Major League Baseball's record book should be reshelved in all bookstores and libraries; it belongs squarely in the fiction section. Five of the top 12 home run hitters of all-time--including Barry Bonds, who tops the list with 762--have been implicated in some way as users of performance-enhancing drugs; the latest revelations concern Alex Rodriguez, who reportedly failed a drug test for steroids in 2003. That drug test was part of the anonymous testing that MLB conducted to determine how big a problem performance-enhancing drug use had become in the sport--and 104 players, including Rodriguez and Bonds, flunked a test that they knew was coming.
MLB Commissioner Bud Selig encouraged fans to view Rodriguez as the sport's clean poster boy--in contrast to the disgraced Bonds--but, as Howard Bryant writes, "If Bud Selig did know the individual results, he knew that Bonds' 73 home runs were steroid-tainted, and that in touting Rodriguez to be the player to pass Bonds and restore glory to the home run record, he was willing to replace one steroid-fueled slugger with another, albeit one with a better reputation and nicer smile."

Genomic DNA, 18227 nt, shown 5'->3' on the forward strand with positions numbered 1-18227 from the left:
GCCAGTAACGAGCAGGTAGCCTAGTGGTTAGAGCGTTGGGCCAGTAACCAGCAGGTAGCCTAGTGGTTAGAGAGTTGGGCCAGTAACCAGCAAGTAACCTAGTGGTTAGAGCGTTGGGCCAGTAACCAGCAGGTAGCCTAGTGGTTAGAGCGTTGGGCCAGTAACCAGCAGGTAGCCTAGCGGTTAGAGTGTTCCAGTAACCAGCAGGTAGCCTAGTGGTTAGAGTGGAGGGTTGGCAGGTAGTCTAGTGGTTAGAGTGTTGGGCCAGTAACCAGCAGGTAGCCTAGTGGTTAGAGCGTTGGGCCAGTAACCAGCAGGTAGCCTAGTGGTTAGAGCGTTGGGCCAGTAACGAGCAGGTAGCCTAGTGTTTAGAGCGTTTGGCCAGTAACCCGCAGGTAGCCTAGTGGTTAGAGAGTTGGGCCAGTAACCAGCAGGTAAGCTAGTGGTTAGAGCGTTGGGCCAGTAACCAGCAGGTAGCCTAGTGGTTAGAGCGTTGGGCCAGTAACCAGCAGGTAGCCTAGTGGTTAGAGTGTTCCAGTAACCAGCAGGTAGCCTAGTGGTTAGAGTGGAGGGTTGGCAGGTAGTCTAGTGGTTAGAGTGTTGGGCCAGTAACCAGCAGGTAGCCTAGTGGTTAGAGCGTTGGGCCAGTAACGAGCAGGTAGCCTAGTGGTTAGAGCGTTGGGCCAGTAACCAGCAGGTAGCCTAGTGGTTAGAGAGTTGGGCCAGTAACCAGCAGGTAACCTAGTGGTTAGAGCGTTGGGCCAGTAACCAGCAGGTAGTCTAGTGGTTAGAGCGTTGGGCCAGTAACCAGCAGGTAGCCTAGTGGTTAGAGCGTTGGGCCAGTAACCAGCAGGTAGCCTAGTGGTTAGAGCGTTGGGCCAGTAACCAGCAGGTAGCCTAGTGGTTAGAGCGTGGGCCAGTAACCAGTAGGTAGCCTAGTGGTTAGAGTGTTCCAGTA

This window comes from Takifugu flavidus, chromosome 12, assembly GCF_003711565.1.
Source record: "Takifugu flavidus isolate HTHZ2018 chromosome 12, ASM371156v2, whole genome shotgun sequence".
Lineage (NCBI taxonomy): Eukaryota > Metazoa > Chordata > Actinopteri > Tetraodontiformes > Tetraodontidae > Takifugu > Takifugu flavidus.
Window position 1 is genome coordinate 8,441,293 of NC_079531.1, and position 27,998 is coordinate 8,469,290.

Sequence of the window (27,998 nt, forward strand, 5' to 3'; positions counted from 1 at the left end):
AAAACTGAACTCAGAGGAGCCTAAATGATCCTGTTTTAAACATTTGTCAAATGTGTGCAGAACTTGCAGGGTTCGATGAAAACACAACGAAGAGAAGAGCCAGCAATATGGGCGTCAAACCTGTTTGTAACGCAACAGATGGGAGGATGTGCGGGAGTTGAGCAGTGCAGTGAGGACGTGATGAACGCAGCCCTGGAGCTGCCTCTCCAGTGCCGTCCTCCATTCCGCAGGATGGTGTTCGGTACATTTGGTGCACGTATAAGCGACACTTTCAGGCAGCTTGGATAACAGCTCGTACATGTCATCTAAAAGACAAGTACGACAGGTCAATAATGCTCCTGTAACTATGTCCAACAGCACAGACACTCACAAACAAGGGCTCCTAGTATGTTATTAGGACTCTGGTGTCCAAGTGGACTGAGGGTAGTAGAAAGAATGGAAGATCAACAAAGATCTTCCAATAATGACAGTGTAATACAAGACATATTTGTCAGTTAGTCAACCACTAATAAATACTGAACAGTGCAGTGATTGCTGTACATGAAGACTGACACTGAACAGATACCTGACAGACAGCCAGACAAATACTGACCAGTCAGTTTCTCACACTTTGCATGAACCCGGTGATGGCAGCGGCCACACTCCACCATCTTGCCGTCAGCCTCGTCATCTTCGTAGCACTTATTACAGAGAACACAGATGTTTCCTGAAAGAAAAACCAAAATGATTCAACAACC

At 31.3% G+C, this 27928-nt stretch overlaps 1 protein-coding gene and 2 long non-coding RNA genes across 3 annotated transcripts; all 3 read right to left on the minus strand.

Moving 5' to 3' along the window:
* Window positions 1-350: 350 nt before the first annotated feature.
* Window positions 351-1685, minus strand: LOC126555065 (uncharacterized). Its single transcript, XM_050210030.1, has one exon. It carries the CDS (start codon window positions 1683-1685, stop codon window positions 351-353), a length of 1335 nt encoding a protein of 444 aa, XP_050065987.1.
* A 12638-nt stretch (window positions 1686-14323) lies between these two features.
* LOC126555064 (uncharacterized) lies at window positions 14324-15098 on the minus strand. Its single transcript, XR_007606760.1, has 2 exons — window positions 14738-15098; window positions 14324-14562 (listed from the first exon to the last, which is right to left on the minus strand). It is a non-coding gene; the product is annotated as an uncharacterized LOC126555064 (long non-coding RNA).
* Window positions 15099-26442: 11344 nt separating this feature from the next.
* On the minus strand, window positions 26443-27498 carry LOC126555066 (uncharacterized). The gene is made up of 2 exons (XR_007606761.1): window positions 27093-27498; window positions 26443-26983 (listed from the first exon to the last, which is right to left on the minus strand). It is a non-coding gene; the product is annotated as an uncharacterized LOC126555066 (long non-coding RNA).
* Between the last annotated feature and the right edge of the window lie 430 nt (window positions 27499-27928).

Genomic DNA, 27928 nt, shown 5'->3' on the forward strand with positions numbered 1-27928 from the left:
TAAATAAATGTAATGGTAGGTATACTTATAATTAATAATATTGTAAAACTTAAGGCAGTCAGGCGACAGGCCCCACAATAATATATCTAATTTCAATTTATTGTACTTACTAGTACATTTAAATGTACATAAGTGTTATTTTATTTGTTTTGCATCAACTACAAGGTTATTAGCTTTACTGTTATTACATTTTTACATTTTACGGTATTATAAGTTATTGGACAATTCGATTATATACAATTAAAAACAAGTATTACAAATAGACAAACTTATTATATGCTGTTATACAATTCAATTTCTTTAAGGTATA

When Hank Aaron became the all-time home run king he was a thick-wristed, wiry strong athlete who was listed at 180 pounds; he was undoubtedly a bit heavier than that by the end of his career but the extra weight had come naturally with age, not in the form of outsized, comic book-hero style bulging muscles fueled by illegal performance enhancing drugs. He and the other old school athletes who did things the right way do not deserve to be surpassed in the record book by liars and cheaters who belong in jail. Steroid cheater Marion Jones was rightly stripped of her tainted medals and MLB should do a similar cleansing of its record book.